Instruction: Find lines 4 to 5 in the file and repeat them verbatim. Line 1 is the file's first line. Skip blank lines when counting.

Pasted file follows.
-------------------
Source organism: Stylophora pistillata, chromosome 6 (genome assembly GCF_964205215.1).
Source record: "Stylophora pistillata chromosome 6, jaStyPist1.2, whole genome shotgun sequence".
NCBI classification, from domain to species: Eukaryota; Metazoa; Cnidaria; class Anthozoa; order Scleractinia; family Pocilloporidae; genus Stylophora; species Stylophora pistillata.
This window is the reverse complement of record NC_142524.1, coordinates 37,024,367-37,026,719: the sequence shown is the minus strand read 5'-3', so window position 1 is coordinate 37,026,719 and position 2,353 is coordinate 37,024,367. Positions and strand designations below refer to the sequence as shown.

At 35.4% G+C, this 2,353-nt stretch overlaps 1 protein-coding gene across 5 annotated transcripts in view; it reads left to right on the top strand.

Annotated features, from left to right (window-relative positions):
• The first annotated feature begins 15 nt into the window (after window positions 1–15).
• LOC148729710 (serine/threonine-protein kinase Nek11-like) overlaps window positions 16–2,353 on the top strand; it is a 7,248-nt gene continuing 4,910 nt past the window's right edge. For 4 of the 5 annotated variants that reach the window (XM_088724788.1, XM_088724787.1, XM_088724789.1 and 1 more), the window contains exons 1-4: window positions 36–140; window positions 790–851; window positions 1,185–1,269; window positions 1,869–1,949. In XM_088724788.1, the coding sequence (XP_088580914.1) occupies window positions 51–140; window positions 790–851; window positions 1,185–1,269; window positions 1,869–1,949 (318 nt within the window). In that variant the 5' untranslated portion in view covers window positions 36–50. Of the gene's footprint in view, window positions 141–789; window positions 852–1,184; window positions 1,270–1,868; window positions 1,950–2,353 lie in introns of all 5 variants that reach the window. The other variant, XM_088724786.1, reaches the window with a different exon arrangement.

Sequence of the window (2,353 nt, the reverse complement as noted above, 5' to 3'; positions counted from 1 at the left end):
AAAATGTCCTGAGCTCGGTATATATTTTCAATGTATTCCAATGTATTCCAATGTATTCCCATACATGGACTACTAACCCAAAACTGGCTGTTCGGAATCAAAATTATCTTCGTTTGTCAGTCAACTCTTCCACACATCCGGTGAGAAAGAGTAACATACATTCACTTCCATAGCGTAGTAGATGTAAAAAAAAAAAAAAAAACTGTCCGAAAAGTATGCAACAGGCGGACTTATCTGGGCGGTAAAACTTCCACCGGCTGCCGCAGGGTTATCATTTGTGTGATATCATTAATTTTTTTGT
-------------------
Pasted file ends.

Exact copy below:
This window is the reverse complement of record NC_142524.1, coordinates 37,024,367-37,026,719: the sequence shown is the minus strand read 5'-3', so window position 1 is coordinate 37,026,719 and position 2,353 is coordinate 37,024,367. Positions and strand designations below refer to the sequence as shown.

At 35.4% G+C, this 2,353-nt stretch overlaps 1 protein-coding gene across 5 annotated transcripts in view; it reads left to right on the top strand.